Why not just start the gay scouts or the queer scouts and create something relevant instead of trying to tear down something you think is not relevant?

Could it be because it is relevant after all?

“Don't trust the internet!”

Since: Jan 12

Location hidden

#910 Feb 9, 2013
Hugh Victor Thompson III wrote:
<quoted text>Spot on! That's why she's crying...to her, Scouting is too "male-centric" and not urban enough. I'm frankly shocked that she let her kid recite the oath.
Not crying.

Simply observing, Girl Scouting has managed to stay relevant and BSA seems to be having struggles.

If BSA goes down the tubes due to lack of interest in the next decades I will not be mourning. And you will probably be blaming it on gays.

“animis opibusque parati”

Since: Oct 12

Location hidden

#911 Feb 9, 2013
FKA Reader wrote:
<quoted text>
Translation, the BSA (not unlike the Republican Party, BTW) is having trouble understanding why it lacks relevance. If they want to be a program that targets a suburban demographic, then bless them and let them go on their way. But then they will need to own up to it. And stop portraying themselves as a program that can uplift and turns boys, universally, into men.
Only a pure race-baiting leftist would accuse the BSA of targeting a surburban demographic.

Sorry you lacked the skills to seek out the available assistance you required for you and your son to complete the project.

The real world won't spoonfeed you.
Wait what

Columbus, OH

#912 Feb 9, 2013
FKA Reader wrote:
<quoted text>
Male-centric is not a problem.
Most of the moms who signed their kids up with my kid were looking for a male-centric activity.
However, the organization of the BSA doesn't really get male-centric until the kids are older. Their organizational model is to get a bunch of boys excited and signed up and then to try to goad one of the moms into being the Den Mother--while the guy who had recruited them all faded into the background.
Now, there is significant expense (weekly dues, uniforms and participations in fundraisers), which they perceived as barriers and made some attempt to provide subsidy for. Nobody, however, had gotten down to thinking about whether these things were truly essential. Now, these kids were roughly 1st and 2nd grade when they were handed a box containing a block of wood (and I do mean a block--as in rectangular) and two sets of wheels (humorously referred to as a kit) and expected to go home and return in one week with a "car" capable of competition. You might want to google some images for what a number of these blocks of wood turn into. But, clearly not by 1st and 2nd graders, and certainly not without significant (if not exclusive) adult involvement.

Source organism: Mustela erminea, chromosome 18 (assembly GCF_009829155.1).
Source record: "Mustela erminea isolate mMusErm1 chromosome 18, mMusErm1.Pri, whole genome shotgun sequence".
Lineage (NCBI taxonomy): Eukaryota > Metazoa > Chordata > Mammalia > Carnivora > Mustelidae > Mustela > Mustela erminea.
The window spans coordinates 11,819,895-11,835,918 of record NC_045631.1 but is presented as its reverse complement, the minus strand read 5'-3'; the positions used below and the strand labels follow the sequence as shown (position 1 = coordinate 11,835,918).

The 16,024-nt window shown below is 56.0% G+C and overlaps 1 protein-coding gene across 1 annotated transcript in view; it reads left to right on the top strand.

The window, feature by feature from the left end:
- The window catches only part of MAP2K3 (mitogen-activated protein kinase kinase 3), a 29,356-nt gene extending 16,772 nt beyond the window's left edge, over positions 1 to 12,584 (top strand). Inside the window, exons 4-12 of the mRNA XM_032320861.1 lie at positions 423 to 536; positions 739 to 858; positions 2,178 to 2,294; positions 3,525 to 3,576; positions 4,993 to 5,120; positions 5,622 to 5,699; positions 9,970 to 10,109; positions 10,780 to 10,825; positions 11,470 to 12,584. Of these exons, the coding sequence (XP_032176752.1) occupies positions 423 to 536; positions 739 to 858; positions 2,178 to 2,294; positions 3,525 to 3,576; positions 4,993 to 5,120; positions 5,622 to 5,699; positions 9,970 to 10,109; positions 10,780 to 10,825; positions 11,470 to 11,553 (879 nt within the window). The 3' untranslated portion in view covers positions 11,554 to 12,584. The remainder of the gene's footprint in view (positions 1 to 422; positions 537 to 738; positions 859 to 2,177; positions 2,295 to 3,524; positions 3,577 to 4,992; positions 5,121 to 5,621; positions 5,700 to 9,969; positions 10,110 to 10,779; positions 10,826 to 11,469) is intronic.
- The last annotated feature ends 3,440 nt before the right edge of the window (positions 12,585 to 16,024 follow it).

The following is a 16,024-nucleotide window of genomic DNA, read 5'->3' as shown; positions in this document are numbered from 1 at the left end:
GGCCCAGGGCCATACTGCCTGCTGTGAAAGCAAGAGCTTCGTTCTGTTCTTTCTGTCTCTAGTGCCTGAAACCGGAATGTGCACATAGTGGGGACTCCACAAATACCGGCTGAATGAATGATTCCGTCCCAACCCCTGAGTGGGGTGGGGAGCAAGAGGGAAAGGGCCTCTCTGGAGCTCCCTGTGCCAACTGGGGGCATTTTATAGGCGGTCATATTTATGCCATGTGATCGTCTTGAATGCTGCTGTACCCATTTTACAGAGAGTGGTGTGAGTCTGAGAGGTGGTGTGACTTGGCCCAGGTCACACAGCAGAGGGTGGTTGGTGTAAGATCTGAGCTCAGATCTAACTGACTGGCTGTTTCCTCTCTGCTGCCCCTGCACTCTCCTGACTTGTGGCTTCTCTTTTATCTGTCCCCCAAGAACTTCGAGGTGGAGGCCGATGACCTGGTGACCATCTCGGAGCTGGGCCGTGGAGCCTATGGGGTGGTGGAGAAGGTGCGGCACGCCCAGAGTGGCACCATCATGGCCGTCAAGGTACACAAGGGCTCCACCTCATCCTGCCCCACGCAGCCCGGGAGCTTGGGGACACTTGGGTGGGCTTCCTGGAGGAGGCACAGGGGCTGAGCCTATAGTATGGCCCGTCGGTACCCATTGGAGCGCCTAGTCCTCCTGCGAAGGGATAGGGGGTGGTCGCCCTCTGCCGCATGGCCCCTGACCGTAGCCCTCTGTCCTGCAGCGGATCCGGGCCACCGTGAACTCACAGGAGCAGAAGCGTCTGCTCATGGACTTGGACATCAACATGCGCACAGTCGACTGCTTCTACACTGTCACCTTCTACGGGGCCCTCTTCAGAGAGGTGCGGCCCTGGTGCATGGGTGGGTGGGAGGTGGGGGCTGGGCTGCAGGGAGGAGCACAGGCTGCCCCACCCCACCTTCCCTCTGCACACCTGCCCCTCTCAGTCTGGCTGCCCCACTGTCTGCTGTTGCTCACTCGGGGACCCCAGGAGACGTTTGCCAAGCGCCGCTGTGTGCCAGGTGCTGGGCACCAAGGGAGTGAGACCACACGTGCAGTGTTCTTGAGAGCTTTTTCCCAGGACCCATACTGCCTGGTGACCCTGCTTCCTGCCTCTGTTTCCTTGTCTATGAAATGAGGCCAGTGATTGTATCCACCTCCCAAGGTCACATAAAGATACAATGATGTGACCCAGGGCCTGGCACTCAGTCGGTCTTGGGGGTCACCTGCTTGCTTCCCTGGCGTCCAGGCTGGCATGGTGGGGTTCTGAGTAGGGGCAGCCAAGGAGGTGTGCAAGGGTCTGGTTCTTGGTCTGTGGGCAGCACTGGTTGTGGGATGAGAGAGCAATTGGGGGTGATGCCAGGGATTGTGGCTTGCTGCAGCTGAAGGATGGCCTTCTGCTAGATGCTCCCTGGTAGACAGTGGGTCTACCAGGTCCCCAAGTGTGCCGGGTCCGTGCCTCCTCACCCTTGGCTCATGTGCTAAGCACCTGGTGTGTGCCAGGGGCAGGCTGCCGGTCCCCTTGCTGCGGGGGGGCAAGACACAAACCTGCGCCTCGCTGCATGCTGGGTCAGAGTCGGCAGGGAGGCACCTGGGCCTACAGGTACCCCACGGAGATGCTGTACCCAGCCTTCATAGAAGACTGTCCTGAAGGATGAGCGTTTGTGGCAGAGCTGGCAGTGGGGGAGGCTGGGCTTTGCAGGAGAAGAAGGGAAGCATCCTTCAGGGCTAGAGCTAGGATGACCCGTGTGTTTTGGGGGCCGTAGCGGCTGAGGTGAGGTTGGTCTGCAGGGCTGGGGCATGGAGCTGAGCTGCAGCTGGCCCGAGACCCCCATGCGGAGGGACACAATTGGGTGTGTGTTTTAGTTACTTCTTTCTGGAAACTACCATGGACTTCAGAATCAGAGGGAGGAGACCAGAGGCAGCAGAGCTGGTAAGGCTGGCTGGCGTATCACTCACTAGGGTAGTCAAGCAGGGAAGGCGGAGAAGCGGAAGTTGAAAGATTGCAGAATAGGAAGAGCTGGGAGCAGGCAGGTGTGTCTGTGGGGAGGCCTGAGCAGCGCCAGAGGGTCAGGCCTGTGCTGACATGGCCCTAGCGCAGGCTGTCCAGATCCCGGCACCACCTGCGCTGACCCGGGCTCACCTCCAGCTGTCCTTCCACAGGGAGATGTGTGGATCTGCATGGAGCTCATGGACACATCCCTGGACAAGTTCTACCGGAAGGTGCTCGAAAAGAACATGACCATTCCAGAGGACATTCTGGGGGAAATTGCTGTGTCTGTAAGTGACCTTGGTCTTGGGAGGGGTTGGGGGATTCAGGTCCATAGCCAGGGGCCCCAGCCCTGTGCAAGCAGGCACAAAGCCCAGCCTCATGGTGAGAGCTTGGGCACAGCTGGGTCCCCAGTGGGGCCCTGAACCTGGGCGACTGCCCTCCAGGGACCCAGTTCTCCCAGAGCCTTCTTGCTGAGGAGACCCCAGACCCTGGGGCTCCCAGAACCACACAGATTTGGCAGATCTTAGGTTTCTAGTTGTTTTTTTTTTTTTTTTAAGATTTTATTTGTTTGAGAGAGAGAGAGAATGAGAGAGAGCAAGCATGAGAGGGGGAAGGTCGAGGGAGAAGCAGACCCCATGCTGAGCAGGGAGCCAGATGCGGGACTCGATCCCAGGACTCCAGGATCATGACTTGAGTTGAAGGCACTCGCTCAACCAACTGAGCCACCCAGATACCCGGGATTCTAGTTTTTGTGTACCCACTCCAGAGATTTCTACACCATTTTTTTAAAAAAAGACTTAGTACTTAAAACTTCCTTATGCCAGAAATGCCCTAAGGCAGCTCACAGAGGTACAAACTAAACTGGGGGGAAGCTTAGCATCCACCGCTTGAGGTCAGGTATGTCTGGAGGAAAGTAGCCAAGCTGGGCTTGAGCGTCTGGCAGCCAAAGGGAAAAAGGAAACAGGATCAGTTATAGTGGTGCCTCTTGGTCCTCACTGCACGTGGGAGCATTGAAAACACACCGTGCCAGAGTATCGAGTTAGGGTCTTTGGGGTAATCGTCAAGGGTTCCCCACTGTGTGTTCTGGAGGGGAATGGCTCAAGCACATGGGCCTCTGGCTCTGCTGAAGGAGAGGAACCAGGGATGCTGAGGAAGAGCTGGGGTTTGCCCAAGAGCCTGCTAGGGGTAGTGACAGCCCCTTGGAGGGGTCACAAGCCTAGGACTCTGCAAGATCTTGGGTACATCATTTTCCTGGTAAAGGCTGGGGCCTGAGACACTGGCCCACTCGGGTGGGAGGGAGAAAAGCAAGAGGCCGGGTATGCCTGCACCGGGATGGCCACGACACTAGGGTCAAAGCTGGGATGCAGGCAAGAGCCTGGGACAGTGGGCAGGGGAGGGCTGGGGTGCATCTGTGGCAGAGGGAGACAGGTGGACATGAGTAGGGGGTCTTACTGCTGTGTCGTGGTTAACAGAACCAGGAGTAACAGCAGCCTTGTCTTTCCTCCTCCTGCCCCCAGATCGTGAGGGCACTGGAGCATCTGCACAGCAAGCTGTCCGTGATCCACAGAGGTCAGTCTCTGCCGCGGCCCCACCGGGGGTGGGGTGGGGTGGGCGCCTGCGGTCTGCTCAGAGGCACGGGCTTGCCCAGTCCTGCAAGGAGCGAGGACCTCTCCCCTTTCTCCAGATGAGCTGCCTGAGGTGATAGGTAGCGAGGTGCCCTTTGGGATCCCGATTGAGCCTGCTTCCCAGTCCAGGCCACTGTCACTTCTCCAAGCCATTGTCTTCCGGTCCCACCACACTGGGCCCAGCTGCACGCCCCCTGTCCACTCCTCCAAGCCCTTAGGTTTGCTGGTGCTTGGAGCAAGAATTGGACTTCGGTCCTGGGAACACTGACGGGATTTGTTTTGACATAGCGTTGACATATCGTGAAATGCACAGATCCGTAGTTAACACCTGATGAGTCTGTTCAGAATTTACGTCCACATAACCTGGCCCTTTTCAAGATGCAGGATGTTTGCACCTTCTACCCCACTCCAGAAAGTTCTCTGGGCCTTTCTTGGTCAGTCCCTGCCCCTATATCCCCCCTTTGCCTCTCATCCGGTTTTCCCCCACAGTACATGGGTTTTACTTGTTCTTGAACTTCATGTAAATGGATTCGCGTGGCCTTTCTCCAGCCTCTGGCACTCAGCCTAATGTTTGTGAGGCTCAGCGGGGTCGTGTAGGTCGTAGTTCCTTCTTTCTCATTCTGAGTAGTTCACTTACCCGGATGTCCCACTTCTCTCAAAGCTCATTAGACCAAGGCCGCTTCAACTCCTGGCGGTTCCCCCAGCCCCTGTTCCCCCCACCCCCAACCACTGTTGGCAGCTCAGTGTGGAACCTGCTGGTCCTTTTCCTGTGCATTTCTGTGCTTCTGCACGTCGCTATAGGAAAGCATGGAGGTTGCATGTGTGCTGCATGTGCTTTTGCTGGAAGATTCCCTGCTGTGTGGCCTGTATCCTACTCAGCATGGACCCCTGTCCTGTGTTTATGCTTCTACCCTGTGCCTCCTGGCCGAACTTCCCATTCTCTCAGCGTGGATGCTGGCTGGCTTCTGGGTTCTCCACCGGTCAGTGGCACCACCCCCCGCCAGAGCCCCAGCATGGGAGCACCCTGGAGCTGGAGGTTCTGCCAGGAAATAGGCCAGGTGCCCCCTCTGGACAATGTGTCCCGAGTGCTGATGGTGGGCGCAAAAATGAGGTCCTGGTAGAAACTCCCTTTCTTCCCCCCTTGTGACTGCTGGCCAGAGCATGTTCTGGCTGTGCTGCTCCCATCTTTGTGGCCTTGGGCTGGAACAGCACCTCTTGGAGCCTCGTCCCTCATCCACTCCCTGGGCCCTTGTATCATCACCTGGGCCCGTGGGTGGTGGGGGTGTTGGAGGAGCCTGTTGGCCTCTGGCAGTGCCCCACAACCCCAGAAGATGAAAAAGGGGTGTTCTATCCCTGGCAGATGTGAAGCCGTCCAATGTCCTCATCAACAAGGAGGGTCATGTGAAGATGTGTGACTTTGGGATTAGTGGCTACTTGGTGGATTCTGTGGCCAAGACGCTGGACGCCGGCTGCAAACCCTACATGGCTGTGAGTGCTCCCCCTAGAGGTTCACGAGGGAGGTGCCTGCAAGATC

Now, the event is not likely to go away (although I could swear that I saw an article somewhere that someone had actually suggested such a thing). But not because of its great teaching value. It is because there are far too many adults invested in it.
The only fundraiser I remember is the big popcorn sale, akin to the GSA cookie sale. I don't remember weekly dues, and the uniforms you can get as hand me downs. I can tell you I didn't think it was that expensive, and I have admitted to being frugal as well as growing up poor.

Reader, your experience is not the norm. Once again, because YOU think it's a certain way you want it declared so. Admit that it was the mindset of certain folks which deemed your particular group a failure, and not the program itself.

Should we declare Christian churches to be unworthy because of the contemporary Christian speakers who are into it for the money while we're at it, too?

Hugh Victor Thompson III

“Larchmont's Leading Citizen”

Since: Dec 12

Hilliard, OH

#913 Feb 9, 2013
FKA Reader wrote:
<quoted text>
Not crying.
Simply observing, Girl Scouting has managed to stay relevant and BSA seems to be having struggles.
If BSA goes down the tubes due to lack of interest in the next decades I will not be mourning. And you will probably be blaming it on gays.
And there we have it, ladies and gentlemen...for purely political motives, Reader cheers for the demise of the BSA.
They're not going away, Reader.